The migrant crisis wake-up call
The harrowing news items from the Ukraine should serve as a nasty wake up call to all those who believe the falsehoods penned by the UK right-wing press and Putin. Refugees flee conflict and danger. As depicted by the right-wing press, the migrants in boats in Calais or who drown in the Channel are not refugees. They are spongers who wish to milk the system, or criminals intent on committing crimes on UK soil. These too, are people who have good reasons to leave their homelands.
Migrant security risks: irony, kompromat and the party culture
One of the reasons why women like Lena and her family are held up in this sea of red tape is security. Is it safe for these people to enter UK soil? Please present proof, evidence, paperwork, all said to women whose homes and possessions are blown up by Putin’s weapons.
Oh, the irony when our own prime minister reputedly leaves highly classified intelligence documents unattended in his family flat and at Chequers, in full view of visiting family and friends. Any professionals and suppliers of the UK government would face dismissal for that and it goes against the prescriptions of the most basic information security training. Johnson’s chum, Lebedev, is the son of a former KGB officer, who welcomed Johnson to X-rated parties in his castle in Italy while Johnson worked as foreign secretary, the sort of parties used by the KGB to practise kompromat; not unlike the tactics of Cambridge Analytica, famously exposed by Channel 4 Dispatches. Johnson left behind Met personal protection officers assigned to him in the UK, another breech of UK security protocol.
Italian intelligence also reported on numerous occasions where Johnson partied with Lebedev at Palazzo Terranova, Perugia. The report stated father Lebedev maintained active connections with the KGB and links to “espionage and interference” operations. In 2020, John Sweeney reported on the reversal of concerns Evgeny Lebedev might not be suitable to become a member of the British parliament’s upper house via intervention by the Cabinet Office.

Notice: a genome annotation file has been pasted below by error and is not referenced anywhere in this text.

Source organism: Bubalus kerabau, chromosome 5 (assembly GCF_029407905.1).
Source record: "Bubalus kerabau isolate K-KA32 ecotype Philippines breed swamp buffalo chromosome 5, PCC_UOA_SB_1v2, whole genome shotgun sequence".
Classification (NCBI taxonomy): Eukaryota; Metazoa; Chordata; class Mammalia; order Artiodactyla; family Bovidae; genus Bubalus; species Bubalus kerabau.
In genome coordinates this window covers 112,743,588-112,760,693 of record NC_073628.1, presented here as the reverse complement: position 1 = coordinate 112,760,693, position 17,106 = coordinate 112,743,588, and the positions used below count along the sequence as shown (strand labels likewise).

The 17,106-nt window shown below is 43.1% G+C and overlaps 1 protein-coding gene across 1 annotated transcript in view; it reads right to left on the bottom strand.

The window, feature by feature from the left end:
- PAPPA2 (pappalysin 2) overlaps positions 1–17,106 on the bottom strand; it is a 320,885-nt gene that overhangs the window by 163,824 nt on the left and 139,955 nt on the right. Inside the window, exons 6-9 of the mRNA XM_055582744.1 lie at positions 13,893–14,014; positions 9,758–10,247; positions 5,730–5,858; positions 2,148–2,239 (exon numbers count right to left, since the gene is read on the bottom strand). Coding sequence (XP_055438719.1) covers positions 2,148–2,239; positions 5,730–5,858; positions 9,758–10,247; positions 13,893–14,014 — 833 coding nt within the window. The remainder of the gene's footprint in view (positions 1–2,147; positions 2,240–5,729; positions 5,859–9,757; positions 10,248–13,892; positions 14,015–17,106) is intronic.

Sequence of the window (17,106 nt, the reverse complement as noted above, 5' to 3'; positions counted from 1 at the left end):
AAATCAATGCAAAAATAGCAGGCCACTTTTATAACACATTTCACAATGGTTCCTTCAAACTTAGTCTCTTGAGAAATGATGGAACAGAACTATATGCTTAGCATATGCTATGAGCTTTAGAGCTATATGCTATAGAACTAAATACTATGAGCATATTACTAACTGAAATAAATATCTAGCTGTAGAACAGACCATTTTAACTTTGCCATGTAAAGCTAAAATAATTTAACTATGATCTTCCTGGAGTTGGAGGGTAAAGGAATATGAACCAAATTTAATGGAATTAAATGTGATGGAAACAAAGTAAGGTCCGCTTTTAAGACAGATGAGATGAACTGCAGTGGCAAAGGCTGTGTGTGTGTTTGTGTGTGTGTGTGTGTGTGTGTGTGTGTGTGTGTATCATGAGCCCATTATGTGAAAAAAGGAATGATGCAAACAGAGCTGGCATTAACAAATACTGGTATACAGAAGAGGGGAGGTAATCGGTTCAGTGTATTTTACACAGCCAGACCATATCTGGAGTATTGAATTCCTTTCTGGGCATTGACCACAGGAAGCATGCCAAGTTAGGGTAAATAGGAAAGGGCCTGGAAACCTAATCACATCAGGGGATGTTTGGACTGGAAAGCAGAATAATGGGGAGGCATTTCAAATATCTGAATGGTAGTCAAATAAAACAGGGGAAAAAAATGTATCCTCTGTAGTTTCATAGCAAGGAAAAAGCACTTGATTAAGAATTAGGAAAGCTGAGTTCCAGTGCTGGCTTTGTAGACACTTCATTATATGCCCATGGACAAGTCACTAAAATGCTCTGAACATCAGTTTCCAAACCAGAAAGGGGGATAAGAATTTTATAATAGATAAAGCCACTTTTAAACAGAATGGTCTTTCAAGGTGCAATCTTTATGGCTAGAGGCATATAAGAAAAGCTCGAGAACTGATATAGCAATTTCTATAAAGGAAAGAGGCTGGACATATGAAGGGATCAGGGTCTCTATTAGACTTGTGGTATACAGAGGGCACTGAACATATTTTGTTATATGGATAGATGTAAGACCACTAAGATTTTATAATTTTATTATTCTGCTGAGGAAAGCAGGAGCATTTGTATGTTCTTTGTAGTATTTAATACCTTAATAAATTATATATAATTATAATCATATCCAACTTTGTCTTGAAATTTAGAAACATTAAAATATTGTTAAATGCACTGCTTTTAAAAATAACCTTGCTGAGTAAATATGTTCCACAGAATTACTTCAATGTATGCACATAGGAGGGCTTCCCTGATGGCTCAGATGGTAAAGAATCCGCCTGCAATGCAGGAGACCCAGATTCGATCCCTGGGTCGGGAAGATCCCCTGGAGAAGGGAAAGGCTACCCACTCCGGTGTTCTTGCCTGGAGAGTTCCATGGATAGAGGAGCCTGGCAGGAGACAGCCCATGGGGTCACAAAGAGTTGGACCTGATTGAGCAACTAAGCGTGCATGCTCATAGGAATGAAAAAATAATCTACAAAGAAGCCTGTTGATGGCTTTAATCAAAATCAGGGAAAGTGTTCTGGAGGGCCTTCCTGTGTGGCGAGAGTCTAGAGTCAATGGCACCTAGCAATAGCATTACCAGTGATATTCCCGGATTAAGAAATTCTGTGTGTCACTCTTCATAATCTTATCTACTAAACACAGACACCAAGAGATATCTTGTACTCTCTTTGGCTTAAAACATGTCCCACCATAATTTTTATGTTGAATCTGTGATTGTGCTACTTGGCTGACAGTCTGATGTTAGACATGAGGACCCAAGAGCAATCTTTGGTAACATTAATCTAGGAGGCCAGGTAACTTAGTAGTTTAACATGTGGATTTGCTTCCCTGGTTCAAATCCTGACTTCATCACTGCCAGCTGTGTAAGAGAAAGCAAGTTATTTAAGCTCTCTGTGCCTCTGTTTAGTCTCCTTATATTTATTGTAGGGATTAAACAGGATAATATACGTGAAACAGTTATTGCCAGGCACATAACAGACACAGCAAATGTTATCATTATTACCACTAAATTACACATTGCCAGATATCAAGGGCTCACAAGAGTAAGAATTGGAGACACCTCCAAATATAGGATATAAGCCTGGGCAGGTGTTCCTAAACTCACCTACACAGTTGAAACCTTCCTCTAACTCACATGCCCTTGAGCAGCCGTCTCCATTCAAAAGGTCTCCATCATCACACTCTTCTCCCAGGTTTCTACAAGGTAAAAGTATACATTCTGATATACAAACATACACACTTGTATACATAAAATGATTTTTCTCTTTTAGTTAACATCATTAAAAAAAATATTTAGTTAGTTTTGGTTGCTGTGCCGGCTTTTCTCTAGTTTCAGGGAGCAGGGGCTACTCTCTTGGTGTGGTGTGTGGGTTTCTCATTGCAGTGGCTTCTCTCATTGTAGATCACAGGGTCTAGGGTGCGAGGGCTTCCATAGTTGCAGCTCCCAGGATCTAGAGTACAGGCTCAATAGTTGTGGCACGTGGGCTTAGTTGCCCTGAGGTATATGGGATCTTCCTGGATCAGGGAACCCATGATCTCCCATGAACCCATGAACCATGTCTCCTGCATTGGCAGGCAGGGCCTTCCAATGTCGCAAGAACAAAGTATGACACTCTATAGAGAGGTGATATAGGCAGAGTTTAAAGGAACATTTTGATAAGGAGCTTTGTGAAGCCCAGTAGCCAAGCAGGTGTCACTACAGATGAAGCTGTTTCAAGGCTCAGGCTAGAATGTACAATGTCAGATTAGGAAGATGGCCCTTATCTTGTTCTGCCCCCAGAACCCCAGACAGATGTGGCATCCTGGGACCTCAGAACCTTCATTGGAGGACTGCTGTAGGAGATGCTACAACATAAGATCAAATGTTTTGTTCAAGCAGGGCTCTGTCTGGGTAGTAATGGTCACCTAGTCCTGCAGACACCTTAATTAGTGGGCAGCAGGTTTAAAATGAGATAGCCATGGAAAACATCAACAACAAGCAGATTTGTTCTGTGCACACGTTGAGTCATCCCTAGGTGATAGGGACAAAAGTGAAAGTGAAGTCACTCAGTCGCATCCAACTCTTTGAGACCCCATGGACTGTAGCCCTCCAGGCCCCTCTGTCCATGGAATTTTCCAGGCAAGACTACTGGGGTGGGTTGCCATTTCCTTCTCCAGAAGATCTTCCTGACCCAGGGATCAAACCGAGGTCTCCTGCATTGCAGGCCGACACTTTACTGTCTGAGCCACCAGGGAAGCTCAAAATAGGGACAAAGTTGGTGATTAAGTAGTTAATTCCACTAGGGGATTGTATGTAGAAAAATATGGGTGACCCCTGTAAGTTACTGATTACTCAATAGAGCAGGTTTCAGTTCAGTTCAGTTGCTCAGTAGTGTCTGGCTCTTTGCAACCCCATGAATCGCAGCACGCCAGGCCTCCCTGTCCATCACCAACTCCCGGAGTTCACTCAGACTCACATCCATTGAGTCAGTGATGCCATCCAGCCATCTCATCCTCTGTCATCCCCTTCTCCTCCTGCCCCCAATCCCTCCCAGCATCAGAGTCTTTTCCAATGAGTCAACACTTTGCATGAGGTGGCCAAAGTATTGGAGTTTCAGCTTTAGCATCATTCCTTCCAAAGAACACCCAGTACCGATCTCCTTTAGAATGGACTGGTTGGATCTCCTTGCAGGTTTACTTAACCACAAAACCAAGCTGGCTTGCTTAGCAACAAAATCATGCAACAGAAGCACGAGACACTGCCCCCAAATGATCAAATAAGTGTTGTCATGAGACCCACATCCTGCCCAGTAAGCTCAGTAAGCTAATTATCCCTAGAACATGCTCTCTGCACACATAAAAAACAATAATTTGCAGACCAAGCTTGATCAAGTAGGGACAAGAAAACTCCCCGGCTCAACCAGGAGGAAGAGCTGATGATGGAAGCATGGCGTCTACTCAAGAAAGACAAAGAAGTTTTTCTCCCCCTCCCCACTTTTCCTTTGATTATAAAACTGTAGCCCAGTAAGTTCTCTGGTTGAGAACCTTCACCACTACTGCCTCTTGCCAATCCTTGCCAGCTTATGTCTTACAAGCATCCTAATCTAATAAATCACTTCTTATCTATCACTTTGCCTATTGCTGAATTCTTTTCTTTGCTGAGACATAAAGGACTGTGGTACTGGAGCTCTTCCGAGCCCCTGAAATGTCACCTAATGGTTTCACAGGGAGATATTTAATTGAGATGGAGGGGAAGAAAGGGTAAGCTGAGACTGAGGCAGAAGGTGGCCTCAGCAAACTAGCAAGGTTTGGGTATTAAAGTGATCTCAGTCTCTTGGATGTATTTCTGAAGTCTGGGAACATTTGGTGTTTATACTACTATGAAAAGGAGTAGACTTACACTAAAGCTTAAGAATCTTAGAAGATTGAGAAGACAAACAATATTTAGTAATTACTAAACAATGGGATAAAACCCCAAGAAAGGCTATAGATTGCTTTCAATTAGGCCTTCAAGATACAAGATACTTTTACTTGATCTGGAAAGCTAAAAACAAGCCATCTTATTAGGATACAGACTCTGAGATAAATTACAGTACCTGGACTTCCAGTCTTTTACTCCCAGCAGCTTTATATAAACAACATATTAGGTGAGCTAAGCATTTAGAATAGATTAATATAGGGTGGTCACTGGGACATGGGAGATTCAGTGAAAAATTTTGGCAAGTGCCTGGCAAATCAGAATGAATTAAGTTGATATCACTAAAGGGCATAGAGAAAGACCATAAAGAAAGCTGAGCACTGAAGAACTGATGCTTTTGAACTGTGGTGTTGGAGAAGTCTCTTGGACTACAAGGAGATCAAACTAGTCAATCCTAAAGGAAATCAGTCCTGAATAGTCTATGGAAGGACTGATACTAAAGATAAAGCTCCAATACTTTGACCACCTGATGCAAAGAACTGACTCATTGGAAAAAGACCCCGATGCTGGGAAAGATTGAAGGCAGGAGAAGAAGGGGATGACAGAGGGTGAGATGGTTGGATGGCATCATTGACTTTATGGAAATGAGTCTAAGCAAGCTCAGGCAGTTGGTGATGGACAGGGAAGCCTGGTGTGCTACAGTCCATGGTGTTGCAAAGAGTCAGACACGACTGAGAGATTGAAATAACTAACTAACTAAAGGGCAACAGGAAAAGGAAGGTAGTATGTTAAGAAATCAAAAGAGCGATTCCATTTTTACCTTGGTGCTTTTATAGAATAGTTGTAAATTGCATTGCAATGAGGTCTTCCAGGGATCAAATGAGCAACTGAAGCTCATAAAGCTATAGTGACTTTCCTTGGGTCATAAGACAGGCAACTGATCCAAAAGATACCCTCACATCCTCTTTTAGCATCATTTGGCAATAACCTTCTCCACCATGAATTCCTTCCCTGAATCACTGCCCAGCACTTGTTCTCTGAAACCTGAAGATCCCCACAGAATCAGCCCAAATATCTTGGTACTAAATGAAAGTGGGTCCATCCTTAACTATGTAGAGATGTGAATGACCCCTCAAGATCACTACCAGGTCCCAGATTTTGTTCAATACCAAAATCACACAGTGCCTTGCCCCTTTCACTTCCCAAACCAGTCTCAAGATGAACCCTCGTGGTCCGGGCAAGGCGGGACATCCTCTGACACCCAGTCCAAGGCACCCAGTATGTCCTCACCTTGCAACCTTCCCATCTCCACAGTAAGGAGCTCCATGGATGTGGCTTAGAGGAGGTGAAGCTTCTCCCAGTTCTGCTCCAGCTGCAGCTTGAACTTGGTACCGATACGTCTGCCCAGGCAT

Bienkov reports letters between Johnson and Evgeny Lebedev which reveal Lebedev actively lobbied Johnson to back a festival with ‘substantial support’ from the Kremlin, in addition to backing the conservative party in 2015, with narratives in The Independent which Lebedev now controls, to the disgust of editorial staff.
Hope for the future?
We are all victims of the lie machines perpetrated by powerful individuals in office. We fight the same battle against disinformation. To combat cruel dictators, we should bring about real change to ensure that the powers which cause this divisive misery are rendered toothless. Is this the sort of society we wish to live in?
After weeks of criticism, the government finally devised plans to allow Britons to host Ukrainian refugees, including financial aid in Homes for Ukrainians. Pressure works, but can we do more?
Their nationality and borders bill proposes to stop any migrants who transit through safe countries coming to the UK at all. It is equally time for MPs to take responsibility, to speak up and eradicate the problems which requires bravery. If Kira Rudyk can pick up a rifle and learn to shoot to defend her family and her country, our MPs should stand up to Johnson, to Russian interference and to divisive discord.
Parliament must restore the support mesh we once had, our identity and everything we once knew; which includes careers, businesses and friendships with Europe. For the sake of the country, it must rekindle what Putin divided, and restore the financial support we may offer to others less fortunate than ourselves. Otherwise, Britain is trapped in a political black comedy of Boris and Brexit which would easily play out in the plot of a Latin American novel of dictatorship by the likes of Mario Vargas Llosa.